Just three months afterward, the Anglican Consultative Council (a deliberative body in which lay persons, clergy, bishops and Primates all take part as elected representatives of their respective denominations) held its sixteenth triennial meeting in Lusaka, Zambia. Representatives from ECUSA attended, but refused to honor the Primates’ requirement to abstain from certain deliberations of the Council having to do with “doctrine or polity.” Nor did the Council bar them from doing so.
The Episcopal delegates not only refused, but they gloated about the Council’s refusal even to consider the Primates’ requirement. In an open letter they sent to ECUSA after the meeting, which was published in the official Episcopal News Service, they reported that although Archbishop Welby had communicated the results of the January meeting to the Council, “ACC members seemed to have little energy for answering the primates’ call for consequences”.
Thus just as they flouted Resolution 1.10 from the 1998 Lambeth Conference in 2003, when they approved the consecration of Bishop V. Gene Robinson contrary to that Resolution, and just as they have repeatedly, in the years since, rejected all calls to change their course, ECUSA is determined to walk apart from the former Communion while keeping up the pretense that their actions have not turned it into a Disunion. (“How could it be a ‘Disunion’?” I hear them asking. “We still attend all its meetings!”)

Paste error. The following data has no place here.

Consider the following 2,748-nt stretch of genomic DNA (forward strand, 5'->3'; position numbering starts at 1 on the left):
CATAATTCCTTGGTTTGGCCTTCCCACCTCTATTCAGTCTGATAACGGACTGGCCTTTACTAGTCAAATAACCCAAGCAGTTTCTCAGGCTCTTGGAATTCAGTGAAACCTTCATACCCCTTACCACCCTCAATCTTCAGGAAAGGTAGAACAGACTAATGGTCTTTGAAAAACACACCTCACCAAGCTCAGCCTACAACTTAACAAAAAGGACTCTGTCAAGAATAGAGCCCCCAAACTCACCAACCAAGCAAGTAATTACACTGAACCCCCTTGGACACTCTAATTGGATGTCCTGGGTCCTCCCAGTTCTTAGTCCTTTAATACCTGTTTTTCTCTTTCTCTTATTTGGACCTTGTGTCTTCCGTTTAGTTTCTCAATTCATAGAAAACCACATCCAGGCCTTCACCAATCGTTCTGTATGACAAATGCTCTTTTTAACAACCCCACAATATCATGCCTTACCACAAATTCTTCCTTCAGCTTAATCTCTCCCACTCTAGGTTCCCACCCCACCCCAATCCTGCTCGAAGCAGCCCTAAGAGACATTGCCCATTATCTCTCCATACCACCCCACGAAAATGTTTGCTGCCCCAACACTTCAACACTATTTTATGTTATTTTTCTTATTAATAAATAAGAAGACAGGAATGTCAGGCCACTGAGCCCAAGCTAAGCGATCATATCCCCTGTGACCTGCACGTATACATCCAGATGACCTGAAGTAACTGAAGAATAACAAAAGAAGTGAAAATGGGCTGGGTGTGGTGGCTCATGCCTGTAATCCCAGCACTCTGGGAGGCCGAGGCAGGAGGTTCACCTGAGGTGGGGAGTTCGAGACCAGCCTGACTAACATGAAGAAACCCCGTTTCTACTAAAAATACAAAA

Not only do they insist on exercising their full authority and rights when it comes to participation in Anglican-wide affairs, but they rub it in the GAFCON Primates’ faces every chance they get. For instance, Archbishop Welby has invited all Anglican Primates (with the exception of ACNA’s, whom he had invited the previous year) to another meeting at Canterbury next October. Just last week, the official news organ of the Anglican [Dis]union published a story about his invitation, and his expectations for the meeting. In the process, they rather loosely characterized ECUSA’s actions at ACC-16 in Lusaka (by serving up what is called “Anglican fudge” to describe what happened).
The ECUSA delegates to that meeting issued a response challenging the story’s accuracy, and ACNS had to add some further explanation by way of making the fudge thicker. (See the updated story here, and the explanation at the end. What ACNS added is the last sentence to the next-to-last paragraph.)
The upshot is that ECUSA once again saw to it that the other Primates were told in no uncertain terms that ECUSA had never yet acceded to their demands, and was not about to change its course.
Read it all (my emphasis).